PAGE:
But recently, there's been a growing amount of literature in the field of critical librarianship which analyses and addresses whiteness in the industry. It's something that I've become super-conscious of, and I feel that it's a topic that I should engage with more. The problem is that when I've occasionally brought it up in conversation with colleagues, at best it's acknowledged politely, at worst, I'm accused of invoking identity politics, and playing the race card. I haven't done it in a while, purely because I care about my career and don't want to make any of my colleagues feel offended / upset / guilty / awkward.

I have a lot of admiration for my peers and friends who are actively feminist, especially in addressing the ways that patriarchy is still are present in our society and workplaces. Yes, even the library industry, where over 85% of librarians are women, and yet male librarians still earn $6.9k more on average every year. And yet, I still feel strangely reluctant to speak out when there's a noticeable lack of representation, perhaps not always in our workplace, but certainly in our collections. I don't even sense any kind of solidarity amongst Australian librarians of colour, where I can comfortably discuss these issues to any depth.

I recently attended a talk at the National Library of Australia, outlining two of the exhibitions currently on display. One is an impressive collection of Japanese "kuchi-e" woodblock prints from the Meiji period, and the other is a collection of Chinese propaganda posters from 1949-1976. These, like most collections from the NLA's Asian Collections, are managed by language, focusing on the countries that collections are derived. It also includes Australian works which are published in foreign languages in these countries. And this is all good and important - as a collecting agency, we need to engage and collaborate with our regional neighbours.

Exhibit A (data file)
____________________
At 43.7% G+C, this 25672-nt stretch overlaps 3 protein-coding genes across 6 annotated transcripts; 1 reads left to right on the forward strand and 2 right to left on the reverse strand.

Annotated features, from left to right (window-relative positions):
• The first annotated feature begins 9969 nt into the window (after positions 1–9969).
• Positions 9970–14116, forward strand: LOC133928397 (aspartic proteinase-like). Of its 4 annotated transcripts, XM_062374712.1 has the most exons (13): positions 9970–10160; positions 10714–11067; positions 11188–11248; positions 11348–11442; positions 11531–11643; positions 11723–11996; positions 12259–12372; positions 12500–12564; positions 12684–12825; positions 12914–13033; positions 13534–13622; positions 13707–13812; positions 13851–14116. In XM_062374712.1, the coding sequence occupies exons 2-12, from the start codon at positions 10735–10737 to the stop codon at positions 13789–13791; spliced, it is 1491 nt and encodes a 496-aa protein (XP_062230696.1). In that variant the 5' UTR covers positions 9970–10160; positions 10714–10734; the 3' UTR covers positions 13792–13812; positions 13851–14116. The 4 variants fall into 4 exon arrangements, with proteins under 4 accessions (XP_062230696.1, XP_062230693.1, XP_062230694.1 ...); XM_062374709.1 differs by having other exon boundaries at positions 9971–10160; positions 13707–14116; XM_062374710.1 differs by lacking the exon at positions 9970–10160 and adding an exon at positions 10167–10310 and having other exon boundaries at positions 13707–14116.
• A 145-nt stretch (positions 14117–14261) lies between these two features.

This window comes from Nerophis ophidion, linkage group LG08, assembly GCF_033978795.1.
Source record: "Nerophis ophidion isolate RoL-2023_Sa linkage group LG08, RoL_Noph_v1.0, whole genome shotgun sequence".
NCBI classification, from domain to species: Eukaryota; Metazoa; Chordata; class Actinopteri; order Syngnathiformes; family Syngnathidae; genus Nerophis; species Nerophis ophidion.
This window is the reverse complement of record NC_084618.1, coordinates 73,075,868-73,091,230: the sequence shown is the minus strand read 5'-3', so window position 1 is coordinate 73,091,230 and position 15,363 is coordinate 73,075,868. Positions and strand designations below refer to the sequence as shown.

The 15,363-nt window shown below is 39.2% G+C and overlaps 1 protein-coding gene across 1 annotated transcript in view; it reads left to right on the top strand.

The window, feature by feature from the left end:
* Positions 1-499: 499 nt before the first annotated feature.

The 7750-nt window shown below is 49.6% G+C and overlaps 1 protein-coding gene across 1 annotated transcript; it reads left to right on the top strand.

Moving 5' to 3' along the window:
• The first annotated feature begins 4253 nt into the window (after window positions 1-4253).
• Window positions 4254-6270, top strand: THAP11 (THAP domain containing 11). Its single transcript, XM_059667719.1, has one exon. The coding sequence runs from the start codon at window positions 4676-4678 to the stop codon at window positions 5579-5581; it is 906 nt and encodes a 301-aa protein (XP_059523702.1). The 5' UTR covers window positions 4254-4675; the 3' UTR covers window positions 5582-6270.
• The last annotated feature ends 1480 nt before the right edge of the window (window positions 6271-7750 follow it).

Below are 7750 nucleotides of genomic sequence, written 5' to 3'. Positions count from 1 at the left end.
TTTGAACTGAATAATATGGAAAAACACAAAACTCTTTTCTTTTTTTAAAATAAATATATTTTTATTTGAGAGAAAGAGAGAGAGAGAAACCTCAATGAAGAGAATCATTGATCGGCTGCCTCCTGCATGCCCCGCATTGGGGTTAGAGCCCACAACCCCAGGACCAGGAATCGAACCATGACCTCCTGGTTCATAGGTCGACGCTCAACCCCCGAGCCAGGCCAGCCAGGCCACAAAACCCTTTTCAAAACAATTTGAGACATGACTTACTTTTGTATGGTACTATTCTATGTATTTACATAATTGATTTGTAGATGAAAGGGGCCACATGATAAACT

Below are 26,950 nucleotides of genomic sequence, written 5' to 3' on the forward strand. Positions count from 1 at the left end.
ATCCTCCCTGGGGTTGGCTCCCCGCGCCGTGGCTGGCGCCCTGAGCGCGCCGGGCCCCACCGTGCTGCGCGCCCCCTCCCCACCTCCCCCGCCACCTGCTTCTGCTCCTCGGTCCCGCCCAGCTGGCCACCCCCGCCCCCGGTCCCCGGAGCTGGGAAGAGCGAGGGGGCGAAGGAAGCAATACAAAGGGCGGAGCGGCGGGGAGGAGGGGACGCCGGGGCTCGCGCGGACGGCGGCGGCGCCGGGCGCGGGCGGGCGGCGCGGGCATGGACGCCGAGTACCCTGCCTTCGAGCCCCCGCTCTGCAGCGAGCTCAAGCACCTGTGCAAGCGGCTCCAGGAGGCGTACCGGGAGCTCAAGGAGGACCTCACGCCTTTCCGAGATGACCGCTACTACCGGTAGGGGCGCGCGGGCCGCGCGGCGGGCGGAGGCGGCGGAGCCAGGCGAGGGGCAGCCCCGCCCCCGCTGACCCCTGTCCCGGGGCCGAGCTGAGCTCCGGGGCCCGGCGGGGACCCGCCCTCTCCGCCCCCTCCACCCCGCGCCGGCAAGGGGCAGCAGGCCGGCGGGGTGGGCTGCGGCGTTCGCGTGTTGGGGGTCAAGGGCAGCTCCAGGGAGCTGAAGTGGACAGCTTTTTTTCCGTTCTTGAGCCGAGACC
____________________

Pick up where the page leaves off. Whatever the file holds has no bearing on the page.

However, there's a part of me that's deeply uncomfortable with the "otherness" that is associated with Asian culture in this context. We are looking outward at Asian cultures external to this nation, where there have been plenty of Asian communities and influencers in Australian society since the mid-19th Century. I'm conscious of this in state collections, particularly from my time working in the Northern Territory, and some of the Victorian collecting agencies, such as the State Library of Victoria and the Melbourne Museum. And, of course, the Immigration Museum has done important work in acknowledging the changing face of Australian society over the last two centuries.

And yet, when it comes to our national collections, I am conscious of the absence of these representations, when I browse these organisations that are charged with preserving Australia's national memory. One of my colleagues occasionally teases me about the fact that much of my work involves moving boxes full of papers of dead white people. It's become a reminder to me to keep an eye out for boxes full of papers that may be from people of colour. Their voices may tell a different story of what it means to be Australian. These are important voices, but so far they are literally buried in the stacks - waiting to be heard.

So, what else can I do?

As a Reference Librarian, there are opportunities to shine a light on parts of the collection that might otherwise go unnoticed. Some colleagues in recent years have identified indigenous content that we weren't even aware of, and made important and meaningful connections between them and the communities that they came from. I personally feel like I need to do more delving into the collections, and develop my own familiarity with the voices and stories that lie therein, so that I can then increase the wider awareness of diverse representations in these collections.

But most importantly, I would encourage Asian Australians who have played a part in this nation's history and culture - whether they are writers, artists, politicians, community leaders, etc. - to consider donating their papers, whether they be sketches, diaries, notebooks, scrapbooks, computers, hard drives, and so on, to the National Library. It might currently be a place that's full of boxes of papers by dead white dudes, but it doesn't always have to be that way. This way, we can preserve a national memory that's representative of the diversity of Australian culture.

It's a start, anyway.

Friday, 30 June 2017